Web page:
Friday, April 15, 2011

Giving It Up

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Have you ever noticed that when you are going through something, needing an answer, that all of a sudden you find the same answer, or same truth, resonating from every direction? Appearing around every concrete corner? Soaking you from all sides? I suppose that’s how you know it’s real and really the right answer.

For the past couple of months, I have to confess I’ve been going through a bit of a slump. I decided not to return to the job I had before I went on maternity leave (which is over now), for several reasons. However, I thought that for sure by now I would have found another job, which I really do need, also for several reasons. I have not.

For the past couple of months, I have searched online for jobs daily, applied for jobs, been interviewed, updated and improved my resume three times, had my cover letter critiqued and then updated it twice, acquired very good references, joined LinkedIn, dropped off resumes, went to a job fair, and told literally every person I have had a conversation with that I am looking for a job. I have strived. I have struggled. I have fought a very disheartening battle within my mind daily and hourly, trying to figure out what to do next and who to talk to, trying to decide if I’ve become too choosy, trying to justify whether or not part-time really is the best—essentially trying to conjure up a solution. I have not.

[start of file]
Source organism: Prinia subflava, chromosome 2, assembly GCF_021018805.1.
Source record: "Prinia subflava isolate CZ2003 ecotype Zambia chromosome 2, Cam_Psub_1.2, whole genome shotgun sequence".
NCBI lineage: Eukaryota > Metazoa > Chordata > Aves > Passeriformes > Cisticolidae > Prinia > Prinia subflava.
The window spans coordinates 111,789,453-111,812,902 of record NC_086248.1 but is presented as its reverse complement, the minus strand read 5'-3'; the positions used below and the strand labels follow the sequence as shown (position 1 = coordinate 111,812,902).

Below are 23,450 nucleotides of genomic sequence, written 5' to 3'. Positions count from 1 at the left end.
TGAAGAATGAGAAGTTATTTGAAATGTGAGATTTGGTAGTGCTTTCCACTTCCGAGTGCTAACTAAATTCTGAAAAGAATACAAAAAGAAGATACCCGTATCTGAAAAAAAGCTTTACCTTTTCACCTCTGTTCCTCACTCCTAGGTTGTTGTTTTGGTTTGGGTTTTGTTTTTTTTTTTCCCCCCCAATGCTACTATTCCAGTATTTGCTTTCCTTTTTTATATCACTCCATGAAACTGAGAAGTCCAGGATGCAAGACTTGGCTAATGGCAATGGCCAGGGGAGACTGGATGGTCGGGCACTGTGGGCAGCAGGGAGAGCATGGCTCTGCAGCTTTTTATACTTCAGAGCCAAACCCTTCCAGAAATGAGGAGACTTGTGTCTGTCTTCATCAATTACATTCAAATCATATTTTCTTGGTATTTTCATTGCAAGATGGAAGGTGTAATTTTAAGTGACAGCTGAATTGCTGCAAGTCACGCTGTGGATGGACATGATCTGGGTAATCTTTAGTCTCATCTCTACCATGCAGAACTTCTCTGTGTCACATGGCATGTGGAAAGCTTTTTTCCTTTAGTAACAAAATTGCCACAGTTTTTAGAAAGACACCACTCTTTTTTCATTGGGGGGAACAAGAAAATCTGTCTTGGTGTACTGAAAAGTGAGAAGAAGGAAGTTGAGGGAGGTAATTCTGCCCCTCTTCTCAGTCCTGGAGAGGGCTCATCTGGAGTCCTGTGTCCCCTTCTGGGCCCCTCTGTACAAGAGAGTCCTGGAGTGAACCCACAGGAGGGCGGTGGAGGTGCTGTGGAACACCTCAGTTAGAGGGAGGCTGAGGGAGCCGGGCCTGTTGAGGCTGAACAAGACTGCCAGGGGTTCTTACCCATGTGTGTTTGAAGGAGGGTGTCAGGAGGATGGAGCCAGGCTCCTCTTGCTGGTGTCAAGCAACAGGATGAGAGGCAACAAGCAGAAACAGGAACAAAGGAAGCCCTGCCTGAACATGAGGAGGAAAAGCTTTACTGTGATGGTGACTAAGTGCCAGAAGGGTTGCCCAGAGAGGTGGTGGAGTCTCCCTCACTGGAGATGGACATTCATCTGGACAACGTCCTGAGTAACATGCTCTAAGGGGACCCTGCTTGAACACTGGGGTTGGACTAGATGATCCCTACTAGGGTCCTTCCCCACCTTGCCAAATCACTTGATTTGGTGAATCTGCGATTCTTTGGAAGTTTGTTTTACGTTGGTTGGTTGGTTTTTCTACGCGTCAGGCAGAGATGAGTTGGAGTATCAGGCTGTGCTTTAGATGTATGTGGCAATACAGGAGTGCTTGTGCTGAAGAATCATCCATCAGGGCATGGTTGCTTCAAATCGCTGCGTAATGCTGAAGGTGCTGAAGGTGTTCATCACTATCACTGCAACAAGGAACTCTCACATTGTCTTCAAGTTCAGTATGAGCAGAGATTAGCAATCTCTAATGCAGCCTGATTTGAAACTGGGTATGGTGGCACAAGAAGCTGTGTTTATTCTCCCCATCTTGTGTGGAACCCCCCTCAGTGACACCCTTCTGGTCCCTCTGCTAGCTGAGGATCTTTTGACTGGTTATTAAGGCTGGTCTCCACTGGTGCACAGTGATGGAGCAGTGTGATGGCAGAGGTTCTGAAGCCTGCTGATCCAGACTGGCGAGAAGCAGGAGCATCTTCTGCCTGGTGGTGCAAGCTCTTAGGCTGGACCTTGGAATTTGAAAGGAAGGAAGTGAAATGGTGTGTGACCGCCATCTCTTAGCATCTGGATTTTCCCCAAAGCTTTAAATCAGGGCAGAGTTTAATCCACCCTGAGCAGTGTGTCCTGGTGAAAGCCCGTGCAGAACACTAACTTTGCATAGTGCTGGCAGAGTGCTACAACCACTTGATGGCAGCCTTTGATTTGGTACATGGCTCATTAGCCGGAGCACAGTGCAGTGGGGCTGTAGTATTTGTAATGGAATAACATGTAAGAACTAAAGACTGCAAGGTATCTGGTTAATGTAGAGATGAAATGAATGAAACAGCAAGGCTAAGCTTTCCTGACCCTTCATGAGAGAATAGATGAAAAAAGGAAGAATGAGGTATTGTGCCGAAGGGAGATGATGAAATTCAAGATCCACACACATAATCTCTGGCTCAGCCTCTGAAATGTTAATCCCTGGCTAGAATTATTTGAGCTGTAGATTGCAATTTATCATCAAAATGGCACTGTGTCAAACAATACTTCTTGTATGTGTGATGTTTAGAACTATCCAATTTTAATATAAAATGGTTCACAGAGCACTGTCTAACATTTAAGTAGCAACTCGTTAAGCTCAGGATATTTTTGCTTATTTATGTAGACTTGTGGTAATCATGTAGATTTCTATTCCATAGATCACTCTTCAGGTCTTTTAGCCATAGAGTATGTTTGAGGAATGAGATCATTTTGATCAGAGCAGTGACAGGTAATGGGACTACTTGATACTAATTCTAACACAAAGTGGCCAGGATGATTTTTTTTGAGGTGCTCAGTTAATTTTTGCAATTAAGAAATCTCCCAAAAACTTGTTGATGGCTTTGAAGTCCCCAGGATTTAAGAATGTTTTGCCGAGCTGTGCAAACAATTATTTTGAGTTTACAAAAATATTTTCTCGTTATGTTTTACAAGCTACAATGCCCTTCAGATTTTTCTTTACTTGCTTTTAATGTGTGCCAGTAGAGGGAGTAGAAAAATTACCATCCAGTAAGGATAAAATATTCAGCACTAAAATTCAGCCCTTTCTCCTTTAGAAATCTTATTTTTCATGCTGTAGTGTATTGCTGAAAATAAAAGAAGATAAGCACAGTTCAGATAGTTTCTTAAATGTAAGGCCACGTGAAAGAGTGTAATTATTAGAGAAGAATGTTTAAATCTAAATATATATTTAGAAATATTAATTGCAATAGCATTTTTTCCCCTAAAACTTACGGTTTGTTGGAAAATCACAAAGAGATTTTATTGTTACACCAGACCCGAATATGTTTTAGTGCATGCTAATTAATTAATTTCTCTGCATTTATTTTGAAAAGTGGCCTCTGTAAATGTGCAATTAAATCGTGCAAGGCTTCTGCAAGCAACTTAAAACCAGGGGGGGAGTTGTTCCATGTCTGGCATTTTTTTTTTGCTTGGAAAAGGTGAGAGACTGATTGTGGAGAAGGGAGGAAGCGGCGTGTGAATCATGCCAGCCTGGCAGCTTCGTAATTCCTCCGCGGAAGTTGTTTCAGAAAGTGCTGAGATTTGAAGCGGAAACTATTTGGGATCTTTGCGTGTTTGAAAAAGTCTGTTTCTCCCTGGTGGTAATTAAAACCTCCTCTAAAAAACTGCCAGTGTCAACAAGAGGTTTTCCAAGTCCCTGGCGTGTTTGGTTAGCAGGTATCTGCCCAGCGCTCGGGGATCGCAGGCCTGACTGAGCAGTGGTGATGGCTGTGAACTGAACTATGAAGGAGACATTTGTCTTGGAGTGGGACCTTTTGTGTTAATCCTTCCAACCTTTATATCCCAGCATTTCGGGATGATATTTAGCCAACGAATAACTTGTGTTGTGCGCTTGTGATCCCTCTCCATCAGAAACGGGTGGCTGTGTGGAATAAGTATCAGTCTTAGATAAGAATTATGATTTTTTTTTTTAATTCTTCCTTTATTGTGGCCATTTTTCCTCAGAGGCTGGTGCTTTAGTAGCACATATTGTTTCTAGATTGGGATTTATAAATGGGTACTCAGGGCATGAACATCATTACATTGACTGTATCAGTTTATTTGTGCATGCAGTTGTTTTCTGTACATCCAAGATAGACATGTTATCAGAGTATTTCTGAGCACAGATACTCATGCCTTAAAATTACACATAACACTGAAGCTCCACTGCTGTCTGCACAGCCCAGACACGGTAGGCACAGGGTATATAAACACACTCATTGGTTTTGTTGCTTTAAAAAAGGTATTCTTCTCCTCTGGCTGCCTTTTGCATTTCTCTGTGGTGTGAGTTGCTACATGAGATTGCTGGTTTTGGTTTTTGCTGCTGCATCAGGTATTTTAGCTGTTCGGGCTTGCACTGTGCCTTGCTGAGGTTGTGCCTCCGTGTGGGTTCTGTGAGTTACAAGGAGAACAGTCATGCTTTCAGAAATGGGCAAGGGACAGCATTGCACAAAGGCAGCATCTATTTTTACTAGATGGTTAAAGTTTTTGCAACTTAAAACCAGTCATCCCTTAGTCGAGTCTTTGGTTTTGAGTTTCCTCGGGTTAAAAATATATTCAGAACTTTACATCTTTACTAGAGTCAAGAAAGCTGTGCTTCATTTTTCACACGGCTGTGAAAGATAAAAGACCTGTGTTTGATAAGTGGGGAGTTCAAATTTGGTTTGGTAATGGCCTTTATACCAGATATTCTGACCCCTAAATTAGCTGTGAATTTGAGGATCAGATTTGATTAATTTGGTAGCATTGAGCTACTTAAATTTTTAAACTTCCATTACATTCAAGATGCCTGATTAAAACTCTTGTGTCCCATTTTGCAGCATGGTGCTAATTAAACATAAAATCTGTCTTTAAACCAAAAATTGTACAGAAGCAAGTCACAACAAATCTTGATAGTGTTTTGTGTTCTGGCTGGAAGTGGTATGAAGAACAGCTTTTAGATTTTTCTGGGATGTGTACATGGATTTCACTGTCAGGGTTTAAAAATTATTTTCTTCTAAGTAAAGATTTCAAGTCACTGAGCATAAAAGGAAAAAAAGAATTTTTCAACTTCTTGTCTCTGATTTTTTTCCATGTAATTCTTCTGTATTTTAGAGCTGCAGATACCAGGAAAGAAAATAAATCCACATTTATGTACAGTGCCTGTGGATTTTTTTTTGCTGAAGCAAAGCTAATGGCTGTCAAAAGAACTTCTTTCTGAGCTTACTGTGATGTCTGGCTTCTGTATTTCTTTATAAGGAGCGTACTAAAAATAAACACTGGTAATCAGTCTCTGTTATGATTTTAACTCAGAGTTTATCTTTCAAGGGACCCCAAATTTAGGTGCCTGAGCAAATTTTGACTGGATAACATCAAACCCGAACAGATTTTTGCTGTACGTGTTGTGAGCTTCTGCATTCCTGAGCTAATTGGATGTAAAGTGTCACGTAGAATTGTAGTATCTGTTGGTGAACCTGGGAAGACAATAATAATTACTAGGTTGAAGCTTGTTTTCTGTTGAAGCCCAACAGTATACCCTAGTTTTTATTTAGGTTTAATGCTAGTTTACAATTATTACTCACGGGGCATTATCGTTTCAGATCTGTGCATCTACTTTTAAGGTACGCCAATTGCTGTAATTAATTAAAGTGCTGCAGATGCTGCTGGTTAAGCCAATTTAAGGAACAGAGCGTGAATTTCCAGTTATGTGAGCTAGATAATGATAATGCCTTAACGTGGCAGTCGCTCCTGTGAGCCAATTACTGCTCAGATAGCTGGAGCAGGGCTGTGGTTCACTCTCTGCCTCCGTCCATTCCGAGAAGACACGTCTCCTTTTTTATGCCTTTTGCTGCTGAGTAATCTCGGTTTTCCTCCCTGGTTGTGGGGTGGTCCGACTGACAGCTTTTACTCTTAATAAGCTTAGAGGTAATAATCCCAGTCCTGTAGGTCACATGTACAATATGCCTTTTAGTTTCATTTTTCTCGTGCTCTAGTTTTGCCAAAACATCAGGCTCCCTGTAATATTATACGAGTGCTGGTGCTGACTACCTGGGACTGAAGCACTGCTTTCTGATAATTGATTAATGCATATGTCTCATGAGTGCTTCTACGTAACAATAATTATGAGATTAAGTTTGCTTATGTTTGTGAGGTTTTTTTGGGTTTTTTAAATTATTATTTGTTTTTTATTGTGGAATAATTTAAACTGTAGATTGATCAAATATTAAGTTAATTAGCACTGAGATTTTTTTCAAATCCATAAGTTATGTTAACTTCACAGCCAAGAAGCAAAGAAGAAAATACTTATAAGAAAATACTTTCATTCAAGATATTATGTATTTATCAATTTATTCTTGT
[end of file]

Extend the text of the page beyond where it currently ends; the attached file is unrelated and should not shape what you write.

I feel like I’ve been flailing and failing.

I remember praying about this several weeks ago, asking (and I quote), “God, please help me to figure out what to do to find a job.” A still small voice kind of interrupted me (gently), saying, “You don’t have to figure anything out.”

Oh…. Really?

That should have been enough to centre me in God’s grace, but I kept reverting back to my human nature, thinking and analyzing and trying and struggling, using my best efforts to get my own plan together. Thankfully, God didn’t give up on me. Over and over, that same message has been communicated to me—with minor variations—from:

·         church sermons
·         conversations with friends and family
·         reading other people’s inspirational blogs (namely, my cousin Alison’s and my friend Estelle’s)
·         reading books
·         editing I’ve done for a client (Divine Exchange) (To clarify, I am a self-employed writer/editor, but I am looking for employment to supplement that work.)

The message has rained on me from all sides. As Forrest Gump said about the rain when he was in Vietnam, the rain even seemed to come up from underneath.

So what exactly is this message?